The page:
With seasonal allergies on the rise, there are some happy tissue companies this year. Who would have thought that all that extra sneezing and eye rubbing had to do with global warming? But research shows that because of climate change, North America will have one of its longest allergy seasons. This isn’t the first time this has happened, either. Most common outdoor allergens, like tree pollen, grass pollen, and mold increase in production when temperatures and humidity are high. Ragweed levels in particular also go up with higher concentrations of atmospheric CO2 — the “greenhouse gas” causing all the trouble. So as the consequences of climate change extend the pollen season, more babies may grow up with things like eczema, runny noses, watery eyes, or worse — asthma. High pollen and mold counts lead to worsening of symptoms for asthma sufferers, and studies have shown more asthma-related emergency room visits and hospitalizations during these peak times.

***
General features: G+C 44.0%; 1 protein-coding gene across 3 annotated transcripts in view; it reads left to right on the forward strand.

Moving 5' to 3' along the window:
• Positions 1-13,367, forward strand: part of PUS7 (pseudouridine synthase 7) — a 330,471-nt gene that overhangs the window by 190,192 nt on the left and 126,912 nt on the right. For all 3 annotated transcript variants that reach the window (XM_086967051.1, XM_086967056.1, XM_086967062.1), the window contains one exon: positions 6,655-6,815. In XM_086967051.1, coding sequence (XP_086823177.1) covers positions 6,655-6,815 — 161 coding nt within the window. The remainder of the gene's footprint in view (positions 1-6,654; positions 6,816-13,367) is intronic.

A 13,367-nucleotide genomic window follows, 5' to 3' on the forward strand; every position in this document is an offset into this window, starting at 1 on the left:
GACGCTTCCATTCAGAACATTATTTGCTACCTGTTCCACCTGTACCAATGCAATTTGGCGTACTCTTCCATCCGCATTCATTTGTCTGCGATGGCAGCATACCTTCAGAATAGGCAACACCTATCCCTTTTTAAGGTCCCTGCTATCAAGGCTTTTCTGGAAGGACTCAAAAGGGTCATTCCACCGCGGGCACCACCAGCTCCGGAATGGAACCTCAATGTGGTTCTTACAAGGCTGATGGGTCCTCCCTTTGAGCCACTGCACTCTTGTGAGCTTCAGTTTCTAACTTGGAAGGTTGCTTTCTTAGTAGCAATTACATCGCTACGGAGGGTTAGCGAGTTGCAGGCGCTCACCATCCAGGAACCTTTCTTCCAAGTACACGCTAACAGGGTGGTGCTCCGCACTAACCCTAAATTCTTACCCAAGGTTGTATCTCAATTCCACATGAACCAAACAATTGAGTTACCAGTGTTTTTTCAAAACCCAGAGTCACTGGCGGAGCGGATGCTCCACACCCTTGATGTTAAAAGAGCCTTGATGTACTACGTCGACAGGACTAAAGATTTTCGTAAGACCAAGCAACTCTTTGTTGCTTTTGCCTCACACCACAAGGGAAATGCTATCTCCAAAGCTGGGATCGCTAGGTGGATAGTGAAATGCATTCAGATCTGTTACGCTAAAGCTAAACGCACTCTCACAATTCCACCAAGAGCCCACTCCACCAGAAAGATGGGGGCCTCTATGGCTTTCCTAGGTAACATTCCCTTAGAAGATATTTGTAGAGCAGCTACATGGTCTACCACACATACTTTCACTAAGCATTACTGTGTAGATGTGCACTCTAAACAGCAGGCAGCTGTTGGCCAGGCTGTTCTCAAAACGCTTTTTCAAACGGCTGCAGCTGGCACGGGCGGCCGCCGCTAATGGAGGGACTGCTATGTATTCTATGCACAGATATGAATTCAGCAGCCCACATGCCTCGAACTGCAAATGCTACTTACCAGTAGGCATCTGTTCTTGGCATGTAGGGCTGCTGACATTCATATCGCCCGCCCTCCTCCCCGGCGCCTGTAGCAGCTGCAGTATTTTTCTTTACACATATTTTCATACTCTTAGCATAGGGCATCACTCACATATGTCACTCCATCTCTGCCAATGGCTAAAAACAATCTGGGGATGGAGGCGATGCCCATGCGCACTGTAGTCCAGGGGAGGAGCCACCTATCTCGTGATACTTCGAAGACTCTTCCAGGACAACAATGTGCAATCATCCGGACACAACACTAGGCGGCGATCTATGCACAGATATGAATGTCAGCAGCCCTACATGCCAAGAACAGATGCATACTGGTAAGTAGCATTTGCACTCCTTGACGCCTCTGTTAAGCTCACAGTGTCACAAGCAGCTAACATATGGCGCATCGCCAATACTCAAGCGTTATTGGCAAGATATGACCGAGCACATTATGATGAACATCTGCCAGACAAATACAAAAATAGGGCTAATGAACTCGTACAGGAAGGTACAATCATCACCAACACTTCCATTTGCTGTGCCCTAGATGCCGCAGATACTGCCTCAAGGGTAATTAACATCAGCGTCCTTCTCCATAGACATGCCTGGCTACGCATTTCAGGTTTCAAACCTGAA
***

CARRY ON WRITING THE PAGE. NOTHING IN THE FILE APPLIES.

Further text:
So what can you do to protect yourself from the onslaught of pollen this spring? Try some natural remedies for allergy symptoms such as a neti pot and an indoor air purifier. You might want to think twice about some of the herbs and alternative medicines that promise relief, as some have been found not to be very effective. However, the butterbur has shown to work just as well as Allegra. To help curb your kids’ asthma attacks, try these surprising at-home tricks, or even an asthma “diet” (and definitely keep them off acetaminophen). While you can prepare for the allergy season with remedies and meds, you can also take a moment to help curb the effects of global warming by making a few little lifestyle changes, too.